• @dmr11: No way of knowing, but Arroyo does seem to be the sort of pitcher who loses little with age, up to a point. Pitchers get injured frequently, so multi-year contracts always carry some risk, but I bet Bronson continues to be effective for more than a year or two.

  2. Hate to see BA go. He became a good leader of the rotation. It’s always sad when a good leader steps aside. He probably has 1-2 more years as a viable starter in MLB. The question I have is would BA make a good closer? Could he make the transition? Would he even want to make that type of transition to extend his career? I wonder if the Reds could flip-flop BA and Chapman? I think BA has the grit and makeup to be a closer. Does he have the stuff? Somebody is going to have to be the closer if they move Chapman to the rotation. BA could be the closer-1 and Hoover maybe closer-1A.

    • @WVRedlegs:

      you typically want a closer who can break 85 with his fastball once you get beyond high school ball. (and dont get me wrong, i’m a fan of BA).

      • @hoodlum:

        Thats the big reservation about such a move, I know. You’d like your closer to be able to break a pane of glass. But remember, you need just one good inning from your closer. BA is usually pretty good in his early innings, and then seems to lose it in the 6th inning or so. And when he goes south it is rather quickly. His HR rate is a bit scary too.
        But when he is pitching around the knees and painting the corners he is lethal. Again, you need just one inning from him. I think he could do it. Knowing he would be only going one inning instead of 6 or 7, maybe he could put a little extra mustard on his “fastball” and get it to 91 or 92.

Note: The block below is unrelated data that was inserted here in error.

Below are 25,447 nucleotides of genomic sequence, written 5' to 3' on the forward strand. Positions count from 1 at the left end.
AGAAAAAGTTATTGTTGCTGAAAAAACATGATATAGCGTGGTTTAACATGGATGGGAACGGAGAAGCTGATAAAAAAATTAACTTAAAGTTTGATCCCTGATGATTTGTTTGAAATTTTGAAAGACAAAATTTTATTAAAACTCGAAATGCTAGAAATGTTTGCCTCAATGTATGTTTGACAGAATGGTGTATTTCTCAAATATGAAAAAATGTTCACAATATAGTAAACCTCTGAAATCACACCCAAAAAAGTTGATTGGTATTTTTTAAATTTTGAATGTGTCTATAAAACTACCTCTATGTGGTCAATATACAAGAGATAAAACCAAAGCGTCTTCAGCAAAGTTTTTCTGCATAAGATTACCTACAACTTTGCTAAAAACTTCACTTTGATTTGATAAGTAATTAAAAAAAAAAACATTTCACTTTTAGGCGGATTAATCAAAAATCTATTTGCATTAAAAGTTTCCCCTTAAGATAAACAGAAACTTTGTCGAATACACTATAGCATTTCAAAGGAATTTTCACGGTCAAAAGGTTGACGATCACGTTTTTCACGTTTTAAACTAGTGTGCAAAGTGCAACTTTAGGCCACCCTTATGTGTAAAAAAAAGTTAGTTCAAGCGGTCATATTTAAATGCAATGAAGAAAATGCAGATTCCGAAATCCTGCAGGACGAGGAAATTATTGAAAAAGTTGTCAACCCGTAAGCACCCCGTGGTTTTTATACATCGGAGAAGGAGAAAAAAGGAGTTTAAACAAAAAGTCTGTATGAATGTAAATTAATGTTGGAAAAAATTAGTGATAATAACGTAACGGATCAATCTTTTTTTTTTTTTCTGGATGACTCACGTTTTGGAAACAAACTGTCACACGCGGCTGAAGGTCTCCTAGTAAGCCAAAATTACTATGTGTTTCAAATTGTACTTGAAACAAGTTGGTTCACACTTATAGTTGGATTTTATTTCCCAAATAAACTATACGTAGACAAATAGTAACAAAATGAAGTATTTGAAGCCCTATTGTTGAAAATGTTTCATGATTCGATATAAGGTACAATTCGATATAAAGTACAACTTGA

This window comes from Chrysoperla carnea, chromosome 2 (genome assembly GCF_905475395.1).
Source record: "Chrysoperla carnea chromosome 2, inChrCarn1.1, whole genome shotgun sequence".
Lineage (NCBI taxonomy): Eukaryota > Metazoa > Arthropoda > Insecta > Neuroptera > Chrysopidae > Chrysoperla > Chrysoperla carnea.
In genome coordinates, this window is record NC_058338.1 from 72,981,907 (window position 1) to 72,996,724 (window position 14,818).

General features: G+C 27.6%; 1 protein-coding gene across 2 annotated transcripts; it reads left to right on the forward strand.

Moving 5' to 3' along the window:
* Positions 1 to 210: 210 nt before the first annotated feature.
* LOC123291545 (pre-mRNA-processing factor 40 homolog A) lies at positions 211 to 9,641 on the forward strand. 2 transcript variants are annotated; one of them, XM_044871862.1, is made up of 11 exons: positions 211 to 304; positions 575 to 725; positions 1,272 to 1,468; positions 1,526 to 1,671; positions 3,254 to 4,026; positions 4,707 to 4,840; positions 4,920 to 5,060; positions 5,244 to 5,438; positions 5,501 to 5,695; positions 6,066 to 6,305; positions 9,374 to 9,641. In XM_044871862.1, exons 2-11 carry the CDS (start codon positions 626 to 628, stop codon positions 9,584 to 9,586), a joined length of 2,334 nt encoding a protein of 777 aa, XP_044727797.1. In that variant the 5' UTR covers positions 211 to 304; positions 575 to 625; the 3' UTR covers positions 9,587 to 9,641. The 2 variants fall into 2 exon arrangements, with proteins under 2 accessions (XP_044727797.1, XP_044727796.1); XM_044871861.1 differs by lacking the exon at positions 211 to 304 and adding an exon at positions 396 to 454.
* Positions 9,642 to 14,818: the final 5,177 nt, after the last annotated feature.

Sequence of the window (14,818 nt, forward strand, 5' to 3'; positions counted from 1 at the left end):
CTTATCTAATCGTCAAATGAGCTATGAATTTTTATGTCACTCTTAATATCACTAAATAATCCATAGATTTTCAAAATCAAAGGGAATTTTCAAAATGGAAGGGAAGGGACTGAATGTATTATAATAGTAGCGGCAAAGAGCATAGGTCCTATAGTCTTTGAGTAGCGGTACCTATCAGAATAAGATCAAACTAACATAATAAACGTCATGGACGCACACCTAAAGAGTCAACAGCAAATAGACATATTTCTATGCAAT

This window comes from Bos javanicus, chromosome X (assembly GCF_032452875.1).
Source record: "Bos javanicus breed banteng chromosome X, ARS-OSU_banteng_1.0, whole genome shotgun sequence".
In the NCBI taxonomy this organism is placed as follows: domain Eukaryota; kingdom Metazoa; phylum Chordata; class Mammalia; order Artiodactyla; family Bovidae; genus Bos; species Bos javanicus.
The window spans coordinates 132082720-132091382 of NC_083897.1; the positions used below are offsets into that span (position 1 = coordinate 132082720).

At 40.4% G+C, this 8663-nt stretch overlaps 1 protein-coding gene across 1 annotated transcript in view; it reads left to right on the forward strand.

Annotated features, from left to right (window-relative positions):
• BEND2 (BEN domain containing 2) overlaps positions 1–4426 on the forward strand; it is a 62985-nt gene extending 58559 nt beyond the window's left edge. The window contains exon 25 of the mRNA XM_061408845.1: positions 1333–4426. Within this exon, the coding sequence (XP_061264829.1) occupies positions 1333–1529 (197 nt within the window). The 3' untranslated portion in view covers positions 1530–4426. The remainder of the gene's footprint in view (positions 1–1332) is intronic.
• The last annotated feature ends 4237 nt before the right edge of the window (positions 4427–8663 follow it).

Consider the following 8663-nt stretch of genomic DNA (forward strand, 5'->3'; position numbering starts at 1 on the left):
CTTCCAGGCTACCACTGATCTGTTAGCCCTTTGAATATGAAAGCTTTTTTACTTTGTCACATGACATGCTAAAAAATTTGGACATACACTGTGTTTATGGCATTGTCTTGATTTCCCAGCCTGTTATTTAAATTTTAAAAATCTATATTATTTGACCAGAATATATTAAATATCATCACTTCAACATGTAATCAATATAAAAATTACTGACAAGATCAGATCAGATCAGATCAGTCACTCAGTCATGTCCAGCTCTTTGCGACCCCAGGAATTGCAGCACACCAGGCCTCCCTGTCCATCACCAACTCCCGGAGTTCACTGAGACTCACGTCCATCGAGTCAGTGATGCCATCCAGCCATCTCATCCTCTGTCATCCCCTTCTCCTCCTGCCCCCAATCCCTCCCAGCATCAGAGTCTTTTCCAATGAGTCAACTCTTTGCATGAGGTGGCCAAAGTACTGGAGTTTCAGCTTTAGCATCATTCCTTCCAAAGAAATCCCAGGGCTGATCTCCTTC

I can tell you from experience, that with guys that can tatoo a fastball, it is very frustrating to deal with the off speed junk pitchers. It takes a couple of turns through the order for a batter to acclimate himself to the “junk”. Thus, BA’s almost usual decline around the 6th inning.
        I’d like to see the Reds try it. If it doesn’t work out in spring training, the Reds can always seek a trade for him as the season starts. It’d be a gamble, but the Reds have to get Chapman into the rotation.

      • @hoodlum:

        Any Major League pitcher should be able to close. Closers are overrated. Throw someone in there and get me 3 outs.

        • @Chris Wilson: Certainly, any mlb pitcher can close, but perhaps they can’t all close effectively. The position has probably been over-rated for some years, as you and many others say, but I suspect that the currently fashionable disdain for the importance of closers is a pendulum swing too far the other way. The closer isn’t important until you blow a few games in the 9th.

    • @WVRedlegs: I appreciate this outside the box thinking but I have to disagree with the move. While Bronson’s BB/9 (1.5) was the best on the pitching staff this season, his K/9 (5.5) was the worst. Since that’s a bit of a wash, I look at his HR/9 (1.4) which is again worst. HR’s become much more important in the closer role when the game is close and nearly over vs. a starter.

      But… both LeCure (0.6) and Hoover (0.8) have among the best HR/9 on the staff. Their walks and K’s are nearly identical, so I think either would be a great choice for closer. Then move Chapman to the rotation to take Bronson’s place. Voilà, problem solved

  3. He will be missed. However, he is simply not worth 14 million dollars. I do have a question. Is it within the rules to make Bronson a “low ball” two year offer (one that they know he will turn down), informally tell him to touch base if he receives a better offer (one that he is willing to take) from another team, then decide whether or not to extend to him a qualifying offer. Ii know this seems like dirty pool, but if there was some hint that he would turn down a qualifying offer, I bet Walt would be in a big hurry to extend one to him. I know I would be That draft pick would be nice.